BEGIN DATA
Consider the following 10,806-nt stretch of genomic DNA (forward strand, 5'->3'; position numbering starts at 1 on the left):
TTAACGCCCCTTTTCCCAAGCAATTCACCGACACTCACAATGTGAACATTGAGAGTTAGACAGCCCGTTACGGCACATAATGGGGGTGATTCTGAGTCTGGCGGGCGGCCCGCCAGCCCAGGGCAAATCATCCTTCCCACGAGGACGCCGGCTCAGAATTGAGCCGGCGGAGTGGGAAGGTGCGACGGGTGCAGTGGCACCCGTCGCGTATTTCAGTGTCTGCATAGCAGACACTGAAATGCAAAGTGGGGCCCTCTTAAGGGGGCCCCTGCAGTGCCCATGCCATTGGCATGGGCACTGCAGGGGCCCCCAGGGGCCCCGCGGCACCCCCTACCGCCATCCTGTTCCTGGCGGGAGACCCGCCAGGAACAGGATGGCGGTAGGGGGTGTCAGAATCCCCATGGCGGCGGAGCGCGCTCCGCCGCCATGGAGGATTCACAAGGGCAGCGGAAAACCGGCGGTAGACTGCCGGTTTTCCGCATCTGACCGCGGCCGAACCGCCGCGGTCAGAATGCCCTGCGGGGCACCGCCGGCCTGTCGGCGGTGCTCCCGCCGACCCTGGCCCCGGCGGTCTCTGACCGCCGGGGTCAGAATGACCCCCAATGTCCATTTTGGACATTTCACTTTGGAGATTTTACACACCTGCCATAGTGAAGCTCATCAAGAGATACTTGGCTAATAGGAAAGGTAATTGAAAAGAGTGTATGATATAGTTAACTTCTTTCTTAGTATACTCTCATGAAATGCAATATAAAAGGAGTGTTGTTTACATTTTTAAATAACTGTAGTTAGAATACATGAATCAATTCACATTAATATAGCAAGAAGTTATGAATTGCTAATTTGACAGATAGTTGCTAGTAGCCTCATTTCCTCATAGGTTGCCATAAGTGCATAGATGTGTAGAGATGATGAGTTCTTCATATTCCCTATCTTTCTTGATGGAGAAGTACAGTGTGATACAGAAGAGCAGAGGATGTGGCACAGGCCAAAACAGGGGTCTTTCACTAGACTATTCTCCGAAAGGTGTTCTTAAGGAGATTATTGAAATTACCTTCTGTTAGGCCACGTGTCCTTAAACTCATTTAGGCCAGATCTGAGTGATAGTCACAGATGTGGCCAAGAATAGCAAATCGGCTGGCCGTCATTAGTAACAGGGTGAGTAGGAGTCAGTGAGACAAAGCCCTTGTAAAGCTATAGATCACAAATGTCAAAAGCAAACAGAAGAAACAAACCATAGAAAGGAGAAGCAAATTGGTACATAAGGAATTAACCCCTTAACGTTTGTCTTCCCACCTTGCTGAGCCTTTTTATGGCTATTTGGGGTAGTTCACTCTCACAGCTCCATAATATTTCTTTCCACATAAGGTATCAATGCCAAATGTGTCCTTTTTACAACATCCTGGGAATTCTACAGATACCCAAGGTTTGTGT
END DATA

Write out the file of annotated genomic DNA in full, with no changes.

Consider the following 10,806-nt stretch of genomic DNA (forward strand, 5'->3'; position numbering starts at 1 on the left):
TTAACGCCCCTTTTCCCAAGCAATTCACCGACACTCACAATGTGAACATTGAGAGTTAGACAGCCCGTTACGGCACATAATGGGGGTGATTCTGAGTCTGGCGGGCGGCCCGCCAGCCCAGGGCAAATCATCCTTCCCACGAGGACGCCGGCTCAGAATTGAGCCGGCGGAGTGGGAAGGTGCGACGGGTGCAGTGGCACCCGTCGCGTATTTCAGTGTCTGCATAGCAGACACTGAAATGCAAAGTGGGGCCCTCTTAAGGGGGCCCCTGCAGTGCCCATGCCATTGGCATGGGCACTGCAGGGGCCCCCAGGGGCCCCGCGGCACCCCCTACCGCCATCCTGTTCCTGGCGGGAGACCCGCCAGGAACAGGATGGCGGTAGGGGGTGTCAGAATCCCCATGGCGGCGGAGCGCGCTCCGCCGCCATGGAGGATTCACAAGGGCAGCGGAAAACCGGCGGTAGACTGCCGGTTTTCCGCATCTGACCGCGGCCGAACCGCCGCGGTCAGAATGCCCTGCGGGGCACCGCCGGCCTGTCGGCGGTGCTCCCGCCGACCCTGGCCCCGGCGGTCTCTGACCGCCGGGGTCAGAATGACCCCCAATGTCCATTTTGGACATTTCACTTTGGAGATTTTACACACCTGCCATAGTGAAGCTCATCAAGAGATACTTGGCTAATAGGAAAGGTAATTGAAAAGAGTGTATGATATAGTTAACTTCTTTCTTAGTATACTCTCATGAAATGCAATATAAAAGGAGTGTTGTTTACATTTTTAAATAACTGTAGTTAGAATACATGAATCAATTCACATTAATATAGCAAGAAGTTATGAATTGCTAATTTGACAGATAGTTGCTAGTAGCCTCATTTCCTCATAGGTTGCCATAAGTGCATAGATGTGTAGAGATGATGAGTTCTTCATATTCCCTATCTTTCTTGATGGAGAAGTACAGTGTGATACAGAAGAGCAGAGGATGTGGCACAGGCCAAAACAGGGGTCTTTCACTAGACTATTCTCCGAAAGGTGTTCTTAAGGAGATTATTGAAATTACCTTCTGTTAGGCCACGTGTCCTTAAACTCATTTAGGCCAGATCTGAGTGATAGTCACAGATGTGGCCAAGAATAGCAAATCGGCTGGCCGTCATTAGTAACAGGGTGAGTAGGAGTCAGTGAGACAAAGCCCTTGTAAAGCTATAGATCACAAATGTCAAAAGCAAACAGAAGAAACAAACCATAGAAAGGAGAAGCAAATTGGTACATAAGGAATTAACCCCTTAACGTTTGTCTTCCCACCTTGCTGAGCCTTTTTATGGCTATTTGGGGTAGTTCACTCTCACAGCTCCATAATATTTCTTTCCACATAAGGTATCAATGCCAAATGTGTCCTTTTTACAACATCCTGGGAATTCTACAGATACCCAAGGTTTGTGT